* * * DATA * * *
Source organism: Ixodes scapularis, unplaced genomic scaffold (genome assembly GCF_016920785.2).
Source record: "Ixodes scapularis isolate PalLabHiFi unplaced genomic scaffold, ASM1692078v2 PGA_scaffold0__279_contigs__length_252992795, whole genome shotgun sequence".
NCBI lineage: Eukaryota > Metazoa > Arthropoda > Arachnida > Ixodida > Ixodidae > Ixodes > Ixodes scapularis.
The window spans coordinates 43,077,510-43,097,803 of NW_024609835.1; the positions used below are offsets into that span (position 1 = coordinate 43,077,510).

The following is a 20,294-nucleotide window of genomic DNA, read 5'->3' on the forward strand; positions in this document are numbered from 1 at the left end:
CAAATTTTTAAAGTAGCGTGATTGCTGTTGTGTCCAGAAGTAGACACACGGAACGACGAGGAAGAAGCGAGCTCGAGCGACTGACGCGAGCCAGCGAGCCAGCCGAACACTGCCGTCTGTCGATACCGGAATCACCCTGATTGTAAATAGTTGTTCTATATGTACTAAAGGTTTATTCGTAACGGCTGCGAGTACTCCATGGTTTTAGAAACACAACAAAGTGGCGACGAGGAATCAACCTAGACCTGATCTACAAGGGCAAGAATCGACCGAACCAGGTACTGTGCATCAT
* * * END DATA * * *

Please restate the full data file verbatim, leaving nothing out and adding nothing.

Source organism: Ixodes scapularis, unplaced genomic scaffold (genome assembly GCF_016920785.2).
Source record: "Ixodes scapularis isolate PalLabHiFi unplaced genomic scaffold, ASM1692078v2 PGA_scaffold0__279_contigs__length_252992795, whole genome shotgun sequence".
NCBI lineage: Eukaryota > Metazoa > Arthropoda > Arachnida > Ixodida > Ixodidae > Ixodes > Ixodes scapularis.
The window spans coordinates 43,077,510-43,097,803 of NW_024609835.1; the positions used below are offsets into that span (position 1 = coordinate 43,077,510).

The following is a 20,294-nucleotide window of genomic DNA, read 5'->3' on the forward strand; positions in this document are numbered from 1 at the left end:
CAAATTTTTAAAGTAGCGTGATTGCTGTTGTGTCCAGAAGTAGACACACGGAACGACGAGGAAGAAGCGAGCTCGAGCGACTGACGCGAGCCAGCGAGCCAGCCGAACACTGCCGTCTGTCGATACCGGAATCACCCTGATTGTAAATAGTTGTTCTATATGTACTAAAGGTTTATTCGTAACGGCTGCGAGTACTCCATGGTTTTAGAAACACAACAAAGTGGCGACGAGGAATCAACCTAGACCTGATCTACAAGGGCAAGAATCGACCGAACCAGGTACTGTGCATCAT